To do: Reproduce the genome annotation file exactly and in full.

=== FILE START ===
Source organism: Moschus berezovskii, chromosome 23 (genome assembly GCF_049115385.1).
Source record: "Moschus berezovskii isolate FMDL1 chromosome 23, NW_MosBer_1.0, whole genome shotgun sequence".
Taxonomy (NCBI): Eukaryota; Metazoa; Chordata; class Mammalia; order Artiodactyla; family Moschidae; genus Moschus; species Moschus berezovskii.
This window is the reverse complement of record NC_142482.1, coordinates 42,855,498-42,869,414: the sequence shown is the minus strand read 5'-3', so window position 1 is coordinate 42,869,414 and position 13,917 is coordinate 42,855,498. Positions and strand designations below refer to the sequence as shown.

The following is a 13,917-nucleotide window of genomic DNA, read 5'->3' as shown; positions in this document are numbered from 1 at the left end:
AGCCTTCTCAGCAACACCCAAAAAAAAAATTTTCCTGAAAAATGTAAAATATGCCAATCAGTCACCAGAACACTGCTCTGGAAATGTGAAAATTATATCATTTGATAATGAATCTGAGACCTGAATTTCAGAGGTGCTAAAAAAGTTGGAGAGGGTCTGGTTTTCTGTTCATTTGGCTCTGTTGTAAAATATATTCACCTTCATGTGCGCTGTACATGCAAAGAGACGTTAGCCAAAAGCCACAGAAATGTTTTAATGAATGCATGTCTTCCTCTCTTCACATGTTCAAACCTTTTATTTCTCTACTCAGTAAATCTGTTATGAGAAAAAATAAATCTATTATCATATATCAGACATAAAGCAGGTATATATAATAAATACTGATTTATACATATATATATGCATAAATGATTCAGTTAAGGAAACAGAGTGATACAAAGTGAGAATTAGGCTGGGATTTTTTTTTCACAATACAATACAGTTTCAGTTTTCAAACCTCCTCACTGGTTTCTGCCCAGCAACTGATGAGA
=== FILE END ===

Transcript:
Source organism: Moschus berezovskii, chromosome 23 (genome assembly GCF_049115385.1).
Source record: "Moschus berezovskii isolate FMDL1 chromosome 23, NW_MosBer_1.0, whole genome shotgun sequence".
Taxonomy (NCBI): Eukaryota; Metazoa; Chordata; class Mammalia; order Artiodactyla; family Moschidae; genus Moschus; species Moschus berezovskii.
This window is the reverse complement of record NC_142482.1, coordinates 42,855,498-42,869,414: the sequence shown is the minus strand read 5'-3', so window position 1 is coordinate 42,869,414 and position 13,917 is coordinate 42,855,498. Positions and strand designations below refer to the sequence as shown.

The following is a 13,917-nucleotide window of genomic DNA, read 5'->3' as shown; positions in this document are numbered from 1 at the left end:
AGCCTTCTCAGCAACACCCAAAAAAAAAATTTTCCTGAAAAATGTAAAATATGCCAATCAGTCACCAGAACACTGCTCTGGAAATGTGAAAATTATATCATTTGATAATGAATCTGAGACCTGAATTTCAGAGGTGCTAAAAAAGTTGGAGAGGGTCTGGTTTTCTGTTCATTTGGCTCTGTTGTAAAATATATTCACCTTCATGTGCGCTGTACATGCAAAGAGACGTTAGCCAAAAGCCACAGAAATGTTTTAATGAATGCATGTCTTCCTCTCTTCACATGTTCAAACCTTTTATTTCTCTACTCAGTAAATCTGTTATGAGAAAAAATAAATCTATTATCATATATCAGACATAAAGCAGGTATATATAATAAATACTGATTTATACATATATATATGCATAAATGATTCAGTTAAGGAAACAGAGTGATACAAAGTGAGAATTAGGCTGGGATTTTTTTTTCACAATACAATACAGTTTCAGTTTTCAAACCTCCTCACTGGTTTCTGCCCAGCAACTGATGAGA